The whole show, despite it's notable lack of Pickle-ness, was a very well-organised one and I was impressed, once again with how the team had pulled it all off, led by its beautiful Director, an elegant lady in her late fifties who always makes feel feel frumpy and inadequate. There was so much warmth and love in the speech that the Director gave about the graduating students that I felt a lump in my throat. And as the performance of the Three Little Pigs, the grand finale of the day, started, I actually started to cry.

I sat there, quietly blubbering - nobody noticed, not my mother and sister who were engrossed in the performance, and not Peanut, who was engrossed in playing Temple Run 2 on my mother's phone. It looked like I would be crying throughout the play, but luckily, the littlest pig ''who was always hungry'' had the most endearing way of delivering his constant line '' Please give me the-something to eat-a.'' This cheered me up considerably. Then I noticed that there was some louder blubbering taking place. Apparently Piggy No.2 was frightened by how loud the sound was on stage because he was sitting in his house of sticks and crying away to glory. Everyone felt sorry for him, but I was filled with admiration with the fact that he apparently had a stoic belief in the phrase ''The show must go on'' because when his unfortunate little pig-brother showed up, he delivered his line while crying ''Whhoo is it?''

The littlest brother, who had been chased here by the wolf, who was currently prancing about on stage left chasing his own tail, said ''The wolf is going to eat me.'' he then added ''I'm hungry. Please give me the-something to eat-a''.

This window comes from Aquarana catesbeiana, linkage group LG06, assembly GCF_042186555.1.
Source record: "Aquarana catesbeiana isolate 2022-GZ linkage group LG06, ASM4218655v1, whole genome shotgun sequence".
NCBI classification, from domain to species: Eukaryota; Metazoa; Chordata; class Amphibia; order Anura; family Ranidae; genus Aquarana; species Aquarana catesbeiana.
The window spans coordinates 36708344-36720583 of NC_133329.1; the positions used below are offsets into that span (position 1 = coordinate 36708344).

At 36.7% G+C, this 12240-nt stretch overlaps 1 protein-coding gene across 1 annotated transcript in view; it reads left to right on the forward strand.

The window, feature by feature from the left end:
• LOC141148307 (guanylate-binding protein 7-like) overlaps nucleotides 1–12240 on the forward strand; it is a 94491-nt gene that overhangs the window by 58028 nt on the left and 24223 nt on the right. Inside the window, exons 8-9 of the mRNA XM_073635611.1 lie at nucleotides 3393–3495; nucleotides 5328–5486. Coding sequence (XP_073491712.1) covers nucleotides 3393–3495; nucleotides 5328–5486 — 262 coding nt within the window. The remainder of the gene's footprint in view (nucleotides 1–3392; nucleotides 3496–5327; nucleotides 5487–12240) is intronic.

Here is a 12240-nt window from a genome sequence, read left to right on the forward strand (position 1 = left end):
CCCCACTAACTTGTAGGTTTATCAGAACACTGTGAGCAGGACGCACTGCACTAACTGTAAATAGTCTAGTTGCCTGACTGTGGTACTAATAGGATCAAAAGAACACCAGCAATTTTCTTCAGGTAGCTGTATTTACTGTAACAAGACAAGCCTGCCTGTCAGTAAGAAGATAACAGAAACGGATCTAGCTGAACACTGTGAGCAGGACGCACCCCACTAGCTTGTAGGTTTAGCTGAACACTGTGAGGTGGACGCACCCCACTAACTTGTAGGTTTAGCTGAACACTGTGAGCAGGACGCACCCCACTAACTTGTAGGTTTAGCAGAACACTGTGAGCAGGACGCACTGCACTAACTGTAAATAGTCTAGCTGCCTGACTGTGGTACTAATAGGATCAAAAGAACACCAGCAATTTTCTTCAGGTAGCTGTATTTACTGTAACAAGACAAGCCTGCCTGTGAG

The audience, including a now-happy me, all laughed. The crowning glory of the play for me was the next line, delivered by the still-wailing Piggy no. 2 ''Oh Piggy Dum-dum. You're always hungry.'' followed by a quivering sob as he covered his ears against the sound of the feedback from the mikes. Such angst! Such emotion! Masterfully done, Piggy 2. Masterfully done.

Anyhow, the play continued. There was an exciting chase that took place around Piggy 2's house with the wolf chasing the two pig brothers around the house of sticks. In his over-wrought stage, Piggy 2 ran too fast and soon he was running about an inch behind the wolf. This made me laugh so hard that I unfortunately missed most of what happened next, especially because the wolf's mike got displaced in all the excitement and was now hanging in the vicinity of his fake tail. Overall, I have to say it was a roaring success.

Somewhere in the middle of all of this, there was the Flower dance, and a rather surprised looking Pickle and Papad, their faces wrapped tight in their bright flower headgear, bodies in the green suits that I had dressed them up in, finally made their grand entry amongst other flowers. They got into the song soon enough, and another highlight for me was how Pickle became overenthusiastic and did a few more spins (about seventeen extra) than the other flowers before settling back into his position at the back of the stage.